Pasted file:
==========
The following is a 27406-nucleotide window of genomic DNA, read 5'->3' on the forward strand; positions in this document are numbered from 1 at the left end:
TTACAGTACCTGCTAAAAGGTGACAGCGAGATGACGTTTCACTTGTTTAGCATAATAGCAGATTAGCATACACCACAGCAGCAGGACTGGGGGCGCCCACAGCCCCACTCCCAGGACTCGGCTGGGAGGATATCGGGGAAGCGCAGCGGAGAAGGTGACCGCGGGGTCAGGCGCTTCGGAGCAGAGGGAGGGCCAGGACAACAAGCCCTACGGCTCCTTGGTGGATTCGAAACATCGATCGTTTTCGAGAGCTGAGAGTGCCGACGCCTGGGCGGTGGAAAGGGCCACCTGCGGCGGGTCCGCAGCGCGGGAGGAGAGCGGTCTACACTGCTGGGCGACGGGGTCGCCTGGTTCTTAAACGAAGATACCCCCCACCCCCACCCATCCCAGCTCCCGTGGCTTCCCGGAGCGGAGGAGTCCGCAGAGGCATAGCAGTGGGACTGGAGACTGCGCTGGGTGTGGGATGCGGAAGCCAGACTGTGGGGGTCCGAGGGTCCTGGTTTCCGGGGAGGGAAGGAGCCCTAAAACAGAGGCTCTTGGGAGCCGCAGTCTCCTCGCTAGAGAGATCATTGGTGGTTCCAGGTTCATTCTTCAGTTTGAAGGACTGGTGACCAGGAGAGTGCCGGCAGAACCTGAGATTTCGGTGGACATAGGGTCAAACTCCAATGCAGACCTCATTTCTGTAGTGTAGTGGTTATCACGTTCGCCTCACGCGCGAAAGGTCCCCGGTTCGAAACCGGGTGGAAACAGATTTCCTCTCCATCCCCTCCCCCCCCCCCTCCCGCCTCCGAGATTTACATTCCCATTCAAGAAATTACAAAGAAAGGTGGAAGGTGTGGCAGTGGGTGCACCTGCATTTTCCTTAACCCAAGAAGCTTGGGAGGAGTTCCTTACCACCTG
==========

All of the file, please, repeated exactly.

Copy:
The following is a 27406-nucleotide window of genomic DNA, read 5'->3' on the forward strand; positions in this document are numbered from 1 at the left end:
TTACAGTACCTGCTAAAAGGTGACAGCGAGATGACGTTTCACTTGTTTAGCATAATAGCAGATTAGCATACACCACAGCAGCAGGACTGGGGGCGCCCACAGCCCCACTCCCAGGACTCGGCTGGGAGGATATCGGGGAAGCGCAGCGGAGAAGGTGACCGCGGGGTCAGGCGCTTCGGAGCAGAGGGAGGGCCAGGACAACAAGCCCTACGGCTCCTTGGTGGATTCGAAACATCGATCGTTTTCGAGAGCTGAGAGTGCCGACGCCTGGGCGGTGGAAAGGGCCACCTGCGGCGGGTCCGCAGCGCGGGAGGAGAGCGGTCTACACTGCTGGGCGACGGGGTCGCCTGGTTCTTAAACGAAGATACCCCCCACCCCCACCCATCCCAGCTCCCGTGGCTTCCCGGAGCGGAGGAGTCCGCAGAGGCATAGCAGTGGGACTGGAGACTGCGCTGGGTGTGGGATGCGGAAGCCAGACTGTGGGGGTCCGAGGGTCCTGGTTTCCGGGGAGGGAAGGAGCCCTAAAACAGAGGCTCTTGGGAGCCGCAGTCTCCTCGCTAGAGAGATCATTGGTGGTTCCAGGTTCATTCTTCAGTTTGAAGGACTGGTGACCAGGAGAGTGCCGGCAGAACCTGAGATTTCGGTGGACATAGGGTCAAACTCCAATGCAGACCTCATTTCTGTAGTGTAGTGGTTATCACGTTCGCCTCACGCGCGAAAGGTCCCCGGTTCGAAACCGGGTGGAAACAGATTTCCTCTCCATCCCCTCCCCCCCCCCCTCCCGCCTCCGAGATTTACATTCCCATTCAAGAAATTACAAAGAAAGGTGGAAGGTGTGGCAGTGGGTGCACCTGCATTTTCCTTAACCCAAGAAGCTTGGGAGGAGTTCCTTACCACCTG